The best feud in town

MEDIA; What drives the fight between Michael Grade and David Elstein, asks David Lister
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The Independent Culture
THE OTHER day, David Elstein, director of programmes at BSkyB, was speaking at a conference on the future of television. As he discussed Sky's investment in Bristish films, he was asked how many Oscar nominations the films had received.

"More than him,'' was his odd riposte.

This non sequitur was immediately understood by the delegates who are accustomed to, and entertained by, what has become the biggest war of words in British television. David Elstein was vying for Oscars with Michael Grade, chief executive of Channel 4.

It is doubtful whether even actors would be so competitive. In the exaggerated chumminess of TV, where even top executives become infected with luvviness, the Grade v Elstein hostilities are famous and rather refreshing. Michael publicly calls David ''one of Murdoch's minions''; David says Michael is abusing his position. David snatches C4's Oprah Winfrey show in a secret auction. Michael explodes with anger and declares: ''Once again Sky's claim of offering viewers choice turns out to be anything but that.''

The battle seems to stretch into most corners of the two gentlemen's remit. Sky sports service is a ''rip off" says Grade, who tried hard to trump Elstein's Premier League coup by introducing Italian football to C4. Grade publicly berates Sky for its ''endless succession of violent and exploitative films''. Elstein notes that Grade skates on thin ice following C4's recent Red Light Zone ''porn'' series.

But it is Rupert Murdoch, owner of Sky, not Elstein, who is really Grade's bete noir. Grade has an obsessive distaste for the way Murdoch's tentacles reach over the media, and he is one of the few senior figures in television to say so openly and frequently. But Murdoch is in America and untouchable. Elstein is his representative on earth.

''Michael calls me one of Murdoch's minions,'' Elstein says, ''but I see Rupert Murdoch for 30 minutes a year.''

These two famous enemies have taken different routes to the top. Grade was once managing director of BBC1, before he became frustrated with bureaucracy and decamped to C4 in 1987. Grade, a populist programmer, surprised everyone by not only upholding C4's reputation for minority programmes, but also by continuing his success as the sharpest scheduler in television. And, most importantly, he invested in new British films for C4's Film on Four seasons. He has a touch so sure that he can boast of his input into Four Weddings and a Funeral, The Crying Game and The Madness of King George.

Elstein joined the BBC as its youngest ever graduate trainee, worked on series including Panorama and The Money Programme, and he wrote two of The World At War programmes.

Some see irony in the two men's positions; namely that Grade, who had no higher education, and has a background in light entertainment, now heads the ''chattering classes'' channel; while Elstein, the Cambridge graduate with a background in some of the best serious post-war documentaries, now runs the channel with satellite dishes. A psycho-logist might well view this as one cause for their rivalry.

The conflict might be fun to watch but the British film industry may become a serious loser if the war worsens. Both men invest heavily in British films. Grade, who now puts in pounds 15 million a year, invests at the crucial production stage and does exclusive deals guaranteeing C4 the first showing. So far, he has not allowed these films to be shown on satellite.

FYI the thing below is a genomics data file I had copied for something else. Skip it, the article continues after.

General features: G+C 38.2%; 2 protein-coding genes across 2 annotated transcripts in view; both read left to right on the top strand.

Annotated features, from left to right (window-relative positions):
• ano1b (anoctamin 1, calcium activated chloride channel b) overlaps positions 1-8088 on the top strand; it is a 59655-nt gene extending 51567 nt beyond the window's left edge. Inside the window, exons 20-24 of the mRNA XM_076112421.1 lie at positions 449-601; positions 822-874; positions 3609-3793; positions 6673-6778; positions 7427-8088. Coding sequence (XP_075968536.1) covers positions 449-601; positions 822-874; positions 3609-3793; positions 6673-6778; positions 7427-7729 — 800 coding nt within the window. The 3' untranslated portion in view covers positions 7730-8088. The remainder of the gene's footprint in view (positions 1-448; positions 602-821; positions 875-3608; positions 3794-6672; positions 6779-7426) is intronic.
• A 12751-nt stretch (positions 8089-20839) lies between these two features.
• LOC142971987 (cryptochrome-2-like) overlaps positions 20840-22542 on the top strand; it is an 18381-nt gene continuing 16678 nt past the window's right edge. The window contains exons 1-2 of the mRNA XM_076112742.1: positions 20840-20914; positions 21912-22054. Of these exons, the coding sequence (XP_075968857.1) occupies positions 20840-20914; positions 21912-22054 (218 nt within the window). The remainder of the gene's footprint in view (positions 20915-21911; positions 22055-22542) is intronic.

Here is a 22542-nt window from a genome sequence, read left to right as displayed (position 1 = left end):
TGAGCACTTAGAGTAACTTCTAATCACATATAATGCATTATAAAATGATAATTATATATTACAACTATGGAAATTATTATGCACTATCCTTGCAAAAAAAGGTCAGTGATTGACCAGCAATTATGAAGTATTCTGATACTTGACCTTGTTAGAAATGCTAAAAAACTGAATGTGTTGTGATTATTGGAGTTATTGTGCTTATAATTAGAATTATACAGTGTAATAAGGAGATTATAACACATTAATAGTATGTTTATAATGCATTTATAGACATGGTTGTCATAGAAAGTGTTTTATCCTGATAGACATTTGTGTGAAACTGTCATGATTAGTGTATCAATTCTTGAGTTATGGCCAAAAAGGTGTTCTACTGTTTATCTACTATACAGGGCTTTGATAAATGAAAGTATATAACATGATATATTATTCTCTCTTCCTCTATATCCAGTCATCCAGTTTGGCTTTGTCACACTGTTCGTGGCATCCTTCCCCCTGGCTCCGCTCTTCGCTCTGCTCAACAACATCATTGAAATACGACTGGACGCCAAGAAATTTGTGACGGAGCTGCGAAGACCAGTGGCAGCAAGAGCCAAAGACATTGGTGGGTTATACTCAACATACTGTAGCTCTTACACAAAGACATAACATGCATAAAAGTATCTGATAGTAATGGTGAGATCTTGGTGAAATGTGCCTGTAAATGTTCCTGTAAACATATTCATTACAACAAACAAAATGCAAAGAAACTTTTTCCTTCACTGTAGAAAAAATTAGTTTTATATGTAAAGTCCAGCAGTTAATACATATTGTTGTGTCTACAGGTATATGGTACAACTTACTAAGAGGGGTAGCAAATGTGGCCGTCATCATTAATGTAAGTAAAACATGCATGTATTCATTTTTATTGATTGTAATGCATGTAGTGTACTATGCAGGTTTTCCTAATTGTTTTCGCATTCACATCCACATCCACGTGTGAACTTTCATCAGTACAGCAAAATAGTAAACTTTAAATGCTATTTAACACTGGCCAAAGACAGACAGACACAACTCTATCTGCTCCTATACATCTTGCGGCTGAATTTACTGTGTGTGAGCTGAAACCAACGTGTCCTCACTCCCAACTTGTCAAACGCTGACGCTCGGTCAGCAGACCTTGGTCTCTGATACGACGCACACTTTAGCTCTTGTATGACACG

Elstein has also entered the film business. He is spending pounds 10 million over three years, but takes the safer option of funding films once they are guaranteed a release and distribution deals are complete. Nevertheless the money has proved a godsend. And the industry's leading light, Sir David Puttnam, is pleased to declare: ''Sky is the biggest backer of British films''. What Elstein is thought to covet, though, is the right to show C4 films first. He says he doesn't. Grade says he does. Elstein says he would show the films any time and that Grade's anti-Murdoch stance, banning the films from satellite, is damaging to film-makers.

The ban allows Elstein to accuse Grade of harming the British film industry. Sky would pay a film's producers still more if C4 did not insist on exclusive deals. Elstein asserts: ''What C4 is doing is wholly improper. They force British producers to give up revenue that they might have got from BSkyB for Pay TV showings. They make it a condition of their helping to fund a British film that the Pay TV window is closed.'' He maintains, for example, that he would have paid the producers of Four Weddings pounds 600,000 to show the film on Sky, on top of C4's earlier investment of pounds 400,000.

In fact, when payment for licensing rights is taken into account, C4 can be said to have put in pounds 800,000. But Elstein's argument is making the movie industry think. Sir David Puttnam's championing of Elstein could prove to be significant.

The abuse will doubtless continue. It is hard to know what the agenda is. One veteran media watcher thinks that Grade might even be preparing his own satellite film channel. Meanwhile the film industry watches, worried and bewildered. !


What they say about each other:

GRADE: Mr Elstein is well known to you, well known to me and even better known to himself

ELSTEIN: He is abusing his position as chief executive of Channel 4

GRADE: They (Sky) have taken something which the public gets free and are going to charge them a fortune for it

ELSTEIN: Mr Grade, as ever, cannot understand what choice is all about

GRADE: Such coarsening of public taste must undermine what public broadcasting has established over decades

ELSTEIN: Grade has allowed his deep hostility to BSkyB to affect his judgement